I know you are so disgusted with what is going on in your nation’s playpen, er, capital, that it doesn’t seem possible there might be any good news out of here.
But according to analysis from the U.S. Energy Information Administration and The Wall Street Journal, there is a fascinating development in something every one of us uses every day. This country is now the leading energy-producing nation in the world.
The ramifications are staggering.
For years, we have been moaning about our humongous appetite for oil and our dependence on foreign oil – and for very good reasons. Much of our debt and annual trade deficits have been for foreign oil. Small oil-producing countries have gained far too much power over the rest of the world. Our foreign policy has too often been dictated by oil. Our trips to the gas station and the thermostat are too often occasions of dread.
Poke any politician and he/she has automatically intoned the need for “energy independence.”
To be sure, we are still importing too much costly oil. Oil prices are still more than $100 a barrel. There are major environmental questions yet to be answered about how we are getting oil, coal and natural gas out of the ground. Refining capacity cannot be expanded overnight. And Saudi Arabia is still the world’s largest oil producer.
But America’s rapid technological advances in fracking, or extracting oil out of oil shale buried deep underground, are awesome. Domestic natural gas production is soaring. Incredibly, for the first time, we will produce more energy than Russia this year.
The White House likes to point out that since President Barack Obama took office, oil imports have declined 15 percent and natural gas imports are down 32 percent, although the trend began before he was elected.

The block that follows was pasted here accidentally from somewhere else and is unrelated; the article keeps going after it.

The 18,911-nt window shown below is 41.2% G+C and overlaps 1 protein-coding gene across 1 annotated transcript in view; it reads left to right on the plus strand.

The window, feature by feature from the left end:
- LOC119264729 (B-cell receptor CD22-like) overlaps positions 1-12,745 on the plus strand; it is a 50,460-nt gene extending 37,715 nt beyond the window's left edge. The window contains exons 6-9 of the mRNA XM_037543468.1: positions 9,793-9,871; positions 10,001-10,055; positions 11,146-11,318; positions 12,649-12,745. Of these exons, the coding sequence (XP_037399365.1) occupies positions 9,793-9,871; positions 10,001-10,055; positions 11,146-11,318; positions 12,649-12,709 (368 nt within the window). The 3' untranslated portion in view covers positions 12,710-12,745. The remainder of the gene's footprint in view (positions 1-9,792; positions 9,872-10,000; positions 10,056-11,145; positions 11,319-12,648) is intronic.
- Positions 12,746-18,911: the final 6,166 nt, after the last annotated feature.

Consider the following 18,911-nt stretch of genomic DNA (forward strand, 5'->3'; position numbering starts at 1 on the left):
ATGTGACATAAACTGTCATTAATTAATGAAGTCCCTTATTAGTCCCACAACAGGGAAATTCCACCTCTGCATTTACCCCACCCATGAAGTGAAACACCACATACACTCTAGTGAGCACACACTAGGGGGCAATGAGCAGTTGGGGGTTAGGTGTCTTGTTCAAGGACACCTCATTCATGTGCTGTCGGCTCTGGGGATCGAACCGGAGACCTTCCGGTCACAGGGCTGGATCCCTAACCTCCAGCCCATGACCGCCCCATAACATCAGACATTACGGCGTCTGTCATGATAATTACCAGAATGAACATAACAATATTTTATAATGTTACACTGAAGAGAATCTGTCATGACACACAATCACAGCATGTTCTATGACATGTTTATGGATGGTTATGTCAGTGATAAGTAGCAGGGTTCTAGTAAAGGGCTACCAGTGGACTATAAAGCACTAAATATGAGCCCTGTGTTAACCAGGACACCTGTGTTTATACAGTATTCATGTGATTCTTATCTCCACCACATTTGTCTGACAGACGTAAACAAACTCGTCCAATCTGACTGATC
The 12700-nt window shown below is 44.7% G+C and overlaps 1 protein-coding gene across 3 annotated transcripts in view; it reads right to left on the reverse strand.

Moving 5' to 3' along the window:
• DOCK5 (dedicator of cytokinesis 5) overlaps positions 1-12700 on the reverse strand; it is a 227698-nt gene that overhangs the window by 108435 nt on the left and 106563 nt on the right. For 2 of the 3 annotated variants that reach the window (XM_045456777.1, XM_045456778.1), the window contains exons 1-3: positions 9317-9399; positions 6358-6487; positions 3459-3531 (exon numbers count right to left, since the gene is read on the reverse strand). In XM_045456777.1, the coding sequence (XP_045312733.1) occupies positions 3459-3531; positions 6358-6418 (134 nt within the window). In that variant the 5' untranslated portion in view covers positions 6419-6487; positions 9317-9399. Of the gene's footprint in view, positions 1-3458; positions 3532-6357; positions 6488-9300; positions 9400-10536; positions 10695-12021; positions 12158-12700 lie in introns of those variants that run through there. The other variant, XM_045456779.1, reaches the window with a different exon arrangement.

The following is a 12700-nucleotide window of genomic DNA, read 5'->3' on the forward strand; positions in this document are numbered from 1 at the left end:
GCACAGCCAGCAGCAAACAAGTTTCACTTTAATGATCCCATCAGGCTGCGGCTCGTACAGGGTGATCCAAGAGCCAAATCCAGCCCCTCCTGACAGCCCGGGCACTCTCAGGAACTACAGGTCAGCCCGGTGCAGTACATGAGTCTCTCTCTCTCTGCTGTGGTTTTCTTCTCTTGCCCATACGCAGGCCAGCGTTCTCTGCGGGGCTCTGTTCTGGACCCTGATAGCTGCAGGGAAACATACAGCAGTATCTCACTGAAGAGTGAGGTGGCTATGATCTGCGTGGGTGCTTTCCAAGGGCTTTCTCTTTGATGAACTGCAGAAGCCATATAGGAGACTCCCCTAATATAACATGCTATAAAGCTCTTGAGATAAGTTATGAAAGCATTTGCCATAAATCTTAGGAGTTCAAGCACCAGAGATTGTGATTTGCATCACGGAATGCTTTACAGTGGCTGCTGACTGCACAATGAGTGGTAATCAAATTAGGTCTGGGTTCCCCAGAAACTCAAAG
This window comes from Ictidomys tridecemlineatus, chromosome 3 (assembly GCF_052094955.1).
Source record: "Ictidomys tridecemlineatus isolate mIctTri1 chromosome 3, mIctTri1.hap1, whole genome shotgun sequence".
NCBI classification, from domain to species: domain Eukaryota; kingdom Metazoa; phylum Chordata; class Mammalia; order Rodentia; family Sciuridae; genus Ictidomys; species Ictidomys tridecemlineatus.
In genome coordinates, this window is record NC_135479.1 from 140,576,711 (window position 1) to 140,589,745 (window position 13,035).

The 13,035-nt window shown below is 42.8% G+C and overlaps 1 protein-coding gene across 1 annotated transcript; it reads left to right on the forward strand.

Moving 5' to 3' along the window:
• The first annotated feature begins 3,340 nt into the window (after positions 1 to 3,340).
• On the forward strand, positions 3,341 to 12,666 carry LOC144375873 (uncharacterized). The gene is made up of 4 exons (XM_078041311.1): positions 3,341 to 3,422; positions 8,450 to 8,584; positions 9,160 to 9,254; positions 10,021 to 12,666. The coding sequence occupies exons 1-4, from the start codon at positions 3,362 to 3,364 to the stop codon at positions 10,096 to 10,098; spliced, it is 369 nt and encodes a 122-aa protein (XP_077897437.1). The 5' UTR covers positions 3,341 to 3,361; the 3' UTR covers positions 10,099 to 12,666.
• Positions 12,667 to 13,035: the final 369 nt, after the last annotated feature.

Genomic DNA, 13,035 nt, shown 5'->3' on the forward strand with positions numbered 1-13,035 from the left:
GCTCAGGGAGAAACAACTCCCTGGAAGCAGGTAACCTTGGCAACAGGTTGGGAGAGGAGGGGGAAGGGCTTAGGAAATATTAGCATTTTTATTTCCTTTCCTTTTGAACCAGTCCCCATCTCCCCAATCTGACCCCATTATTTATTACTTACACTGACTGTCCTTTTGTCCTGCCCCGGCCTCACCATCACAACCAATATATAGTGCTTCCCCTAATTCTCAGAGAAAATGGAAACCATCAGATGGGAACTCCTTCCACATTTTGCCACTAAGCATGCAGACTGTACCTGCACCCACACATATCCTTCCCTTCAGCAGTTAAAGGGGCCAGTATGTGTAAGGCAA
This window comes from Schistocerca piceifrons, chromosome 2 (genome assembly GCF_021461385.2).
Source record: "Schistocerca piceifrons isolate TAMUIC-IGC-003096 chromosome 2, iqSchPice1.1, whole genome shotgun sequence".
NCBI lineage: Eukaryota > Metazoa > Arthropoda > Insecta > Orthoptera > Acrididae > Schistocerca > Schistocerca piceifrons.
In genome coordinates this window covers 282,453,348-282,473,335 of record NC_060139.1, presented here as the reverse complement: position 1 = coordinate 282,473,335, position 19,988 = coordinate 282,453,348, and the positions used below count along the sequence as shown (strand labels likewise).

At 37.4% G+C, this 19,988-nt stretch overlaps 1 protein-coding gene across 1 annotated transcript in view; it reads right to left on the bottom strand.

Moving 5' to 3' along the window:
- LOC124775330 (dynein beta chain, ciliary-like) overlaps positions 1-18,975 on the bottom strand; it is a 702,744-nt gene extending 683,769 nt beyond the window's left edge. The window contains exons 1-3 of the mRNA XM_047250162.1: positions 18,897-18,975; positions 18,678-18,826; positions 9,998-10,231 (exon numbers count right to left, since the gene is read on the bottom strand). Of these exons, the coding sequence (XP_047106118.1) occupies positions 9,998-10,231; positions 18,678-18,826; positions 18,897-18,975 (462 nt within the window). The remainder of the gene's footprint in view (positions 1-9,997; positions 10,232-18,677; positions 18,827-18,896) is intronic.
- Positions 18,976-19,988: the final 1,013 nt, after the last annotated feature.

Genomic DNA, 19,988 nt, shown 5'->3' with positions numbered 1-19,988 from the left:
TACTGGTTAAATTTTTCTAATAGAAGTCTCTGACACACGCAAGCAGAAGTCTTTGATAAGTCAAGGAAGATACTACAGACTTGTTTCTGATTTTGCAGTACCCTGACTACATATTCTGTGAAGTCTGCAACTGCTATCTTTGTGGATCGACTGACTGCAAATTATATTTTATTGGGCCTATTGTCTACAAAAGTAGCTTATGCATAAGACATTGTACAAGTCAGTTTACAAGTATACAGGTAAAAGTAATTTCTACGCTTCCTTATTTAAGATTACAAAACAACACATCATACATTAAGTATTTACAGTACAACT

There is a danger in this development. Americans once again might grow complacent about energy and become energy profligates, reducing their efforts to curtail energy use. The national effort to increase automobile fuel efficiency might halt.
The Journal notes that if oil and natural gas prices are driven down, energy companies could easily slow production and curtail research into better methods of extracting oil and gas. Capital to fund more production could dry up or become too expensive. The Journal reports it was also told by the head of the Organization of the Petroleum Exporting Countries that the U.S. oil boom might run out of steam in less than 10 years, although independent experts don’t think that will happen.
At the October meeting of the North American Gas Forum, government experts said the United States is on track to becoming an exporter of natural gas by 2040.
“The United States is more energy secure than it’s been in decades,” Federal Energy Regulatory Commission member Tony Clark told the gathering.
Other experts said that the U.S. energy renaissance may be the engine that fuels true economic recovery.
A common theme of speakers at the sessions was that natural gas is a key component of reducing America’s contribution to climate change, which scientists overwhelmingly agree is a serious threat to the world and is caused by burning fossil fuels.
The next worrisome crisis facing the United States is the dangerously outmoded national electric grid, according to the National Academy of Sciences. The grid is also vulnerable to terrorist attacks, a key concern to the Department of Homeland Security. But there are so many other problems facing the country that the grid has received short shrift.
Energy is complicated. Renewable energy is costly. And there will come a day when easily attainable fuels are exhausted. But that day is much further in the future than most experts thought just a few years ago.
We should enjoy this moment. We can all join in to say, with confidence and no hedging, in energy, America is No. 1.
Scripps Howard columnist Ann McFeatters has covered the White House and national politic since 1986. Email email@example.com.